A solution for the world’s insatiable demand for bandwidth?
Corcoran, co-lead author of the study and Lecturer in Electrical and Computer Systems Engineering at Monash University, said the unprecedented number of people using the internet for remote work, socialising and streaming during coronavirus lockdowns around the world gave us a sneak-peak of how normal demand for internet infrastructure will look in two to three years’ time.
“It’s really showing us that we need to be able to scale the capacity of our internet connections,” he said.
“What our research demonstrates is the ability for fibres that we already have in the ground, thanks to the National Broadband Network (NBN), to be the backbone of communications networks now and into the future. We’ve developed something that is scalable to meet future needs.”
“And it’s not just Netflix we’re talking about here – it’s the broader scale of what we use our communication networks for. This data can be used for self-driving cars and future transportation and it can help the medicine, education, finance and e-commerce industries, as well as enable us to read with our grandchildren from kilometres away.”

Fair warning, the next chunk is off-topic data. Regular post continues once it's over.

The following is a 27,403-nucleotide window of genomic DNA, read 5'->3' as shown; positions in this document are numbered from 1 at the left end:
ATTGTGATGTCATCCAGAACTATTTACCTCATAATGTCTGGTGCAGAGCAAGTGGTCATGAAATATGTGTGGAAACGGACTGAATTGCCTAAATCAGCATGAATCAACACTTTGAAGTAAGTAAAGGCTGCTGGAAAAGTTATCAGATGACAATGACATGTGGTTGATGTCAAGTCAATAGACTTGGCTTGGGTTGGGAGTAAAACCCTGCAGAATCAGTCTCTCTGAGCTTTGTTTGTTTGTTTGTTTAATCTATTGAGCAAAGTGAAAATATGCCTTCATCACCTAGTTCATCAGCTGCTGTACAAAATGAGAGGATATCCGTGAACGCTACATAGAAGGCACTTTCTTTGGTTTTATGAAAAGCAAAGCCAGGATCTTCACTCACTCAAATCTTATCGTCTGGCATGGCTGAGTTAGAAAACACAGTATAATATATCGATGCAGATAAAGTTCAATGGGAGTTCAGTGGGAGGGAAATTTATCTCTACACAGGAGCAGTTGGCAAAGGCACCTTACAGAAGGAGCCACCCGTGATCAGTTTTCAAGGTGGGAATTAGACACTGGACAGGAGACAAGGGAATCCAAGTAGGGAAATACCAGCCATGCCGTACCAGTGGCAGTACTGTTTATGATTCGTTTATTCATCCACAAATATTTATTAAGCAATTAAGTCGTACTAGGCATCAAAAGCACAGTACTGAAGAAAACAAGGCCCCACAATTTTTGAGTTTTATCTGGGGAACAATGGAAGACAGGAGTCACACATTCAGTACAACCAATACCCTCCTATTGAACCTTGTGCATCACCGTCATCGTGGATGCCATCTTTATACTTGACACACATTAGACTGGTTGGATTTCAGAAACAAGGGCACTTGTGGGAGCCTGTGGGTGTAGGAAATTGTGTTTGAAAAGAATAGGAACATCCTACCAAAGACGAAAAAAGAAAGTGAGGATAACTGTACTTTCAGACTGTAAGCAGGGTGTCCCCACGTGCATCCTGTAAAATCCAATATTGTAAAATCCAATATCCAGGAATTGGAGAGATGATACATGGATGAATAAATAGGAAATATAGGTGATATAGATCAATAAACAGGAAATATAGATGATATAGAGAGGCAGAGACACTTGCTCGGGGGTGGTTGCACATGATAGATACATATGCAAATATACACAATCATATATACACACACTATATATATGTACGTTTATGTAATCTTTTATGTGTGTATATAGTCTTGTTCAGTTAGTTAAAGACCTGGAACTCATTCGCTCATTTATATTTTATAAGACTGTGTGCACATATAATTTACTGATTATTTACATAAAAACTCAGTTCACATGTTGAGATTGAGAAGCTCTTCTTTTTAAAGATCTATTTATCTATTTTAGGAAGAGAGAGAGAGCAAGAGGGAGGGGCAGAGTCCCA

Moss, Director of the Optical Sciences Centre at Swinburne University, said in the 10 years since he co-invented micro-comb chips, they had become an enormously important field of research.
“It is truly exciting to see their capability in ultra-high bandwidth fibre optic telecommunications coming to fruition. This work represents a world-record for bandwidth down a single optical fibre from a single chip source, and represents an enormous breakthrough for part of the network which does the heaviest lifting. Micro-combs offer enormous promise for us to meet the world’s insatiable demand for bandwidth.”
'Ultra-dense optical data transmission over standard fibre with a single chip source' was published in Nature Communications (DOI: 10.1038/s41467-020-16265-x).
Story: Michael Quin, Rachael Vorwerk and Leigh Dawson